Innovation is key
Equity release investments have had a difficult journey from the late 1980s, but thanks to the efforts of Ship the sector has sought to rebuild its reputation, culminating in the launch of the Equity Release Council into the mainstream
It has taken more than a quarter of a century to get there but I think we are about to see the equity release industry finally come of age. It has been a difficult and often tumultuous pubescence but the industry may actually be better for learning from the trials and tribulations that scarred its early years.
Last week, I attended the official launch of the Equity Release Council on the top floor of law firm Eversheds’ smart offices in London with stunning views of St Paul’s and the Shard building.
It was an impressive event as Nigel Waterson, former shadow pensions minister and Chris Pond, a former MP and regulator, argued the case – pretty convincingly - for a more inclusive trade association that will attempt to make equity release the mainstream financial product it has never been.
Of course, fine words (especially from two former politicians) count for nothing but the vibe around the room was a good one. This really could be the time for equity release to seize the moment and provide a financial solution to an ageing population that is essentially cash poor, debt laden but equity rich.
Indeed, according to Aviva, there is £1.9 trillion of housing equity held by the over 55s. Furthermore, 84 per cent of people in their 60s and 70s own their own home and most have at least £200,000 of wealth locked up in their property. In other words, there is a lot of equity that could potentially be released to meet a mix of needs, ranging from pleasure and leisure (cruises, new cars) through to long-term care costs.
Although a little coy about forecasting, the Equity Release Council believes that a £1bn a year market could triple in size in the next three to four years, provided the winds blow in the industry’s favour.
The Equity Release Council is the son of Safe Home Income Plans, the latter an organisation set up in 1991 to reinvent an industry marred until then by the horrible blight called investment bond-based equity release (think nasty Fisher Prew, think stupid West Bromwich Building Society).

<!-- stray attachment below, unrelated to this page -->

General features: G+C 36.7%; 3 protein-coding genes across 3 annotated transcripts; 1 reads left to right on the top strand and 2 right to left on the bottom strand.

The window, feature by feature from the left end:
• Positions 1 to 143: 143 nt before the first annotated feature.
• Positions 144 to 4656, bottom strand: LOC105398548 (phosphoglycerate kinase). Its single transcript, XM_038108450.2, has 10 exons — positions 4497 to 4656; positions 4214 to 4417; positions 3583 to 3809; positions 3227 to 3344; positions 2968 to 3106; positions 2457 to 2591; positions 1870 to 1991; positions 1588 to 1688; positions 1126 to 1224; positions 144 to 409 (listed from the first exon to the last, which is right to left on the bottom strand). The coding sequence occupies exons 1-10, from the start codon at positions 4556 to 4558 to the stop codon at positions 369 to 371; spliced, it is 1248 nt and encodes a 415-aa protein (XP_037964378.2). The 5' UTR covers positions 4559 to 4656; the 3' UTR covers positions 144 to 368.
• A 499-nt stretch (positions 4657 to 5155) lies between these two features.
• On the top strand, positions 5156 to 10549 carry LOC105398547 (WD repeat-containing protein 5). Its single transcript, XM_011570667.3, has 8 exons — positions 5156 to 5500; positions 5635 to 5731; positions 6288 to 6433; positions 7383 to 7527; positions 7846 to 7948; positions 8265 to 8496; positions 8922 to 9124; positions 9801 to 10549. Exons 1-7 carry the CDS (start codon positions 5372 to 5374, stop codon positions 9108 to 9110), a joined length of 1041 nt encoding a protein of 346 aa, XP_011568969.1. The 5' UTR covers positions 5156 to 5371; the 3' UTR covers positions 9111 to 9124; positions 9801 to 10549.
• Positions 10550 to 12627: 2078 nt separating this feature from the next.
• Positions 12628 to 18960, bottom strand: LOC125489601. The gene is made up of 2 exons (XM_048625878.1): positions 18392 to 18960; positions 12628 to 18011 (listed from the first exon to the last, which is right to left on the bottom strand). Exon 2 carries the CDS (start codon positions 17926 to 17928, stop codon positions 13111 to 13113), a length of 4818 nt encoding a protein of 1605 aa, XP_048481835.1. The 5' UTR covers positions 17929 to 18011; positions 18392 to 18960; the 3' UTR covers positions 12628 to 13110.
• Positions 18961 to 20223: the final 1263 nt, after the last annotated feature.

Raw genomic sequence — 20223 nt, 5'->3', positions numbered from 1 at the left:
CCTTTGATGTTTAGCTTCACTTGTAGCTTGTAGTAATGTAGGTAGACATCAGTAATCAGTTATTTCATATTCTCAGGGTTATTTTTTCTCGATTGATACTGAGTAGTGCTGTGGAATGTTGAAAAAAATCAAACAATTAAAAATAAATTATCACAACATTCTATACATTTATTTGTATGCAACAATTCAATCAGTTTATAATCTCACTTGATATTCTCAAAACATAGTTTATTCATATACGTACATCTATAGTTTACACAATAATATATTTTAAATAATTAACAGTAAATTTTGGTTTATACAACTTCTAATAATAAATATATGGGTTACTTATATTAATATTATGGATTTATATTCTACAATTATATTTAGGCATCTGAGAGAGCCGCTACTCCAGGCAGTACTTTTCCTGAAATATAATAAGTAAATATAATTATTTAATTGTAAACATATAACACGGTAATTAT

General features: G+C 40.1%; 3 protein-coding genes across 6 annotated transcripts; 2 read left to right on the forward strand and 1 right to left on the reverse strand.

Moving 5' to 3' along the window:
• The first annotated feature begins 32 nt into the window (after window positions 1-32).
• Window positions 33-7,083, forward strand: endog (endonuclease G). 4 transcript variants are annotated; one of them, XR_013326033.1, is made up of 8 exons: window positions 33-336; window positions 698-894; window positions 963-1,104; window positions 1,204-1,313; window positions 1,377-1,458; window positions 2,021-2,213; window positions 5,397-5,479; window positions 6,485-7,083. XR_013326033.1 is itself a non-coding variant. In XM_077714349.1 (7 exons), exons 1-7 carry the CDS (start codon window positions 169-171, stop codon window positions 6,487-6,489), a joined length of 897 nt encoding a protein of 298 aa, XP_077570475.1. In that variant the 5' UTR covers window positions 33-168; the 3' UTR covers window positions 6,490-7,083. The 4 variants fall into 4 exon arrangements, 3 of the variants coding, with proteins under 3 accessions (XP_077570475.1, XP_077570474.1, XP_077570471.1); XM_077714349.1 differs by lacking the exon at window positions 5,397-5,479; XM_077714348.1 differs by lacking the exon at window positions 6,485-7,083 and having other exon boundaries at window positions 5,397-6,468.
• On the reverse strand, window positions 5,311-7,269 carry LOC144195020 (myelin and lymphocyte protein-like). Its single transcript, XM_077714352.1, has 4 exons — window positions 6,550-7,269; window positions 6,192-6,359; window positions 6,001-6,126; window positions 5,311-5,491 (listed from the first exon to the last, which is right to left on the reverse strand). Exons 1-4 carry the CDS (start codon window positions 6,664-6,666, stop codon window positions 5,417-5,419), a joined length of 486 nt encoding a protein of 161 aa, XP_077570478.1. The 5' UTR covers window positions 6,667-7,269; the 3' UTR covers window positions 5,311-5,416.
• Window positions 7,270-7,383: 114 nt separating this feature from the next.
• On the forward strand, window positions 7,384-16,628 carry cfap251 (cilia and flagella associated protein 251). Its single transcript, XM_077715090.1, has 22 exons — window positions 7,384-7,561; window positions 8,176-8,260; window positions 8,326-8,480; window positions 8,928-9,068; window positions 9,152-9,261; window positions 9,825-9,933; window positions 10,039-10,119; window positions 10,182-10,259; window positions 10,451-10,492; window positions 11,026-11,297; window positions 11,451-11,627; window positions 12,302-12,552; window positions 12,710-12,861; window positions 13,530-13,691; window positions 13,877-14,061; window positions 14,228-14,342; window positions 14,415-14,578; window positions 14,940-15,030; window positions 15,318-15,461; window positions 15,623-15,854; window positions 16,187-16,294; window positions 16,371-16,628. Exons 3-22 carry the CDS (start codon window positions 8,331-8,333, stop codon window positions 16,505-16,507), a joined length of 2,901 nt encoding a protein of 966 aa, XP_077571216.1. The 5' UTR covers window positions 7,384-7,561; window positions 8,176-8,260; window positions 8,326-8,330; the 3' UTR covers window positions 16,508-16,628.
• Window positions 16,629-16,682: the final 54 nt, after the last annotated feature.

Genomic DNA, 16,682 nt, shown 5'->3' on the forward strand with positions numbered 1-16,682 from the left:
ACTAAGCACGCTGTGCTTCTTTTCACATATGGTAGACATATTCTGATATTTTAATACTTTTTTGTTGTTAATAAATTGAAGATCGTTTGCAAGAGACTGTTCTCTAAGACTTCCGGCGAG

Ship established a base from which the equity release market could rebuild its reputation. This was done essentially through the setting up of a code that gave consumers some reassurances about what they were getting into. Key was the guarantee that a borrower could never see their lifetime mortgage roll up sufficient interest to tip them into negative equity.
It has been a difficult journey for Ship. It has had to restore the sector’s reputation and despite all its good work there remains a trust issue. Many elderly people (even my parents) still do not really understand how equity release works and fear that they will be thrown out of their homes once their loved one dies.
In recent years, despite the magnificent leadership shown by Ship director general Andrea Rozario, the equity release sector has also been hit by fallout from the 2008 financial crisis. Some lenders – the likes of Coventry and National Counties building societies – have simply withdrawn from the market while others have failed to find funding. Coupled with the withdrawal of the mighty Pru from the market (presumably to concentrate on all things pointing east), it has left the market somewhat underfunded with only Aviva really waving the flag.